Although LEED v4 passed with an overwhelming vote of approval, many members still expressed some concerns with this new version. I was one of those who voted yes, but I know of others who voted no. Because I am working on two projects that are part of the LEED v4 Beta Program, I see what will be required and how different this version will be from the current v2009 program. Also, one of the projects uses LEED NC while the other follows LEED CI, which gives me a chance to compare different rating systems within v4. Both projects are still under construction so I haven’t had a chance to submit for review and see how my documentation will work with the new requirements. Here’s a snapshot of what I, as a LEED consultant, see as the changes to the Materials and Resources category.
Seeking documentation for multi-attributes instead of single attributes will affect teams’ selection of building materials and products for their projects. I do think that shifting from single to multi-attributes was an important step to truly look at the whole life cycle of materials. In the past everyone has been so focused on recycled content or regional materials that they have missed some other important aspects that should be also addressed, such as chemicals of concern and material disposal/reuse. The issue now, however, is the time and knowledge required by teams to evaluate all aspects of products and the need to weigh which one is best for their project. For example, on my LEED CI v4 beta project, we looked closely at avoiding chemicals of concern for the interior finishes. To achieve our goal of eliminating chemicals of concern, we had to select some materials that were not locally extracted or manufactured.
The next concern is how to pull together documentation for the various LEED credits. I have started filling in the new Materials spreadsheet created by USGBC. My LEED CI project spreadsheet has eight tabs of information or required documentation. In each tab is a credit with the various options to achieve points. I noticed that in LEEDNC, the materials credit numbers do not align with LEED CI. Building Product Disclosure and Optimization are MR credits 2-4 in NC v4 but are MR credits 3-5 in CI v4. Manufacturers will have to be clear on which rating system and credits their products can contribute for points.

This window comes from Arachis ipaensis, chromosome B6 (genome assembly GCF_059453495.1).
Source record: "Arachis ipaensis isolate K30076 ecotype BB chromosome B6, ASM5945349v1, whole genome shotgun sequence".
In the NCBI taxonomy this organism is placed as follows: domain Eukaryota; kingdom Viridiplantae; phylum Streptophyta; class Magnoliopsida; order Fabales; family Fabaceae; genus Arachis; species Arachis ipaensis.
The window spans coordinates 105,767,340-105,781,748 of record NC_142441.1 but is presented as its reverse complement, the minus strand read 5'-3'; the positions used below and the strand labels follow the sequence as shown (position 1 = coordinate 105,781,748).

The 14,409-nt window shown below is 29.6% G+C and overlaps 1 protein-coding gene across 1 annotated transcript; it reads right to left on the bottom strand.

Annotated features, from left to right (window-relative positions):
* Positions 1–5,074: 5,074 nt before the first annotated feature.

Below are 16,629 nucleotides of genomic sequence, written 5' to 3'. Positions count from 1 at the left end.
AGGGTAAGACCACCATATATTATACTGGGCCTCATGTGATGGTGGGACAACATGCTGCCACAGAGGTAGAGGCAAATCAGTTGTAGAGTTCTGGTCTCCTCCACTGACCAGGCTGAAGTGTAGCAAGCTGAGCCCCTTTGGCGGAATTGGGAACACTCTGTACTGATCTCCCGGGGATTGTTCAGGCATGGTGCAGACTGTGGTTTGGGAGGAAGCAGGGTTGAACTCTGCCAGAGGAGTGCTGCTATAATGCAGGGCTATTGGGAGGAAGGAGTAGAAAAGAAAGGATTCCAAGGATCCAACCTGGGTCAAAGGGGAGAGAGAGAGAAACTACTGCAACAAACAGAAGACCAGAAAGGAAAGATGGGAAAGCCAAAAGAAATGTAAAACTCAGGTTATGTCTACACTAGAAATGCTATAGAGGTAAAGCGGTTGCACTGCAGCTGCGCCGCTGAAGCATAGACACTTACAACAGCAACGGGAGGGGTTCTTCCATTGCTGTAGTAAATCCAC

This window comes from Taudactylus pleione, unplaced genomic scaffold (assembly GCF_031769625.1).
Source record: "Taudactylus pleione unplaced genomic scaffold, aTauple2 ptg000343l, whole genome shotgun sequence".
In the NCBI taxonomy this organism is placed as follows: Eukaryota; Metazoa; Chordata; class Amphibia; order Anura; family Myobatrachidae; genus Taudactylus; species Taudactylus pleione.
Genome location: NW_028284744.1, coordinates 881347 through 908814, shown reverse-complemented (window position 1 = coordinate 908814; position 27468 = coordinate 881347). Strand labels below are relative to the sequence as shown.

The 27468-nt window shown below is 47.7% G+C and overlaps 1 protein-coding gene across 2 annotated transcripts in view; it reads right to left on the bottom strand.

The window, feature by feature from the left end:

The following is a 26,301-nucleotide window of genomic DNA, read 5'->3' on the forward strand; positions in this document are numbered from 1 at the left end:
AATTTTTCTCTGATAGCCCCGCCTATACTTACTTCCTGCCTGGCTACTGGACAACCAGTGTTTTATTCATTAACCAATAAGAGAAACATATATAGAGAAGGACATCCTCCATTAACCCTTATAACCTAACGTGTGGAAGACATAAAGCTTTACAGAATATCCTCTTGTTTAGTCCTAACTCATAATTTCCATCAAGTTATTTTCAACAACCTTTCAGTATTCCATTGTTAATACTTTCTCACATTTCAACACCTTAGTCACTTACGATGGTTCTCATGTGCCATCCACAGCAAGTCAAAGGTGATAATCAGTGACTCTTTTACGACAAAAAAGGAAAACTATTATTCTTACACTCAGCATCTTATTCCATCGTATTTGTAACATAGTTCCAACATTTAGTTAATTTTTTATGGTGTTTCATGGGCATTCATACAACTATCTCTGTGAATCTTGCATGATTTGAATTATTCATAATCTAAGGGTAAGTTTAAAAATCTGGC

Lastly, another big issue is addressing documentation support for the Materials Ingredients credit such as Health Product Declaration (HPD), Declare, Cradle to Cradle, Green Screen, and REACH. Right now many of the large architecture firms are supporting HPD more than the other options. Each firm is creating a letter to manufacturers asking them to provide an HPD for each of their products. Some firms are even asserting that if a manufacturer does not have an HPD, they will not be allowed in the office library or selected on future projects. It will be very interesting to see if this move by the architecture firms will work over the next couple months.
In the end, even with the potential road bumps ahead, I still think LEED v4 will help transform the way all of us look at materials and products. This will in return help us provide a healthier and more sustainable environment, which is still a critical need for the world in which we live, work, and play.
Chris Mundell is HKS’ Vice President and Sustainable Design Coordinator. In his 19-year career, Chris has developed and managed many architectural projects located around the country. For the past five years, he has promoted HKS’s sustainability initiatives through education and implementation. He currently is responsible for directing project design teams in regard to sustainable strategies, managing and administering project specific LEED documentation, and researching new and upcoming sustainable products and technologies.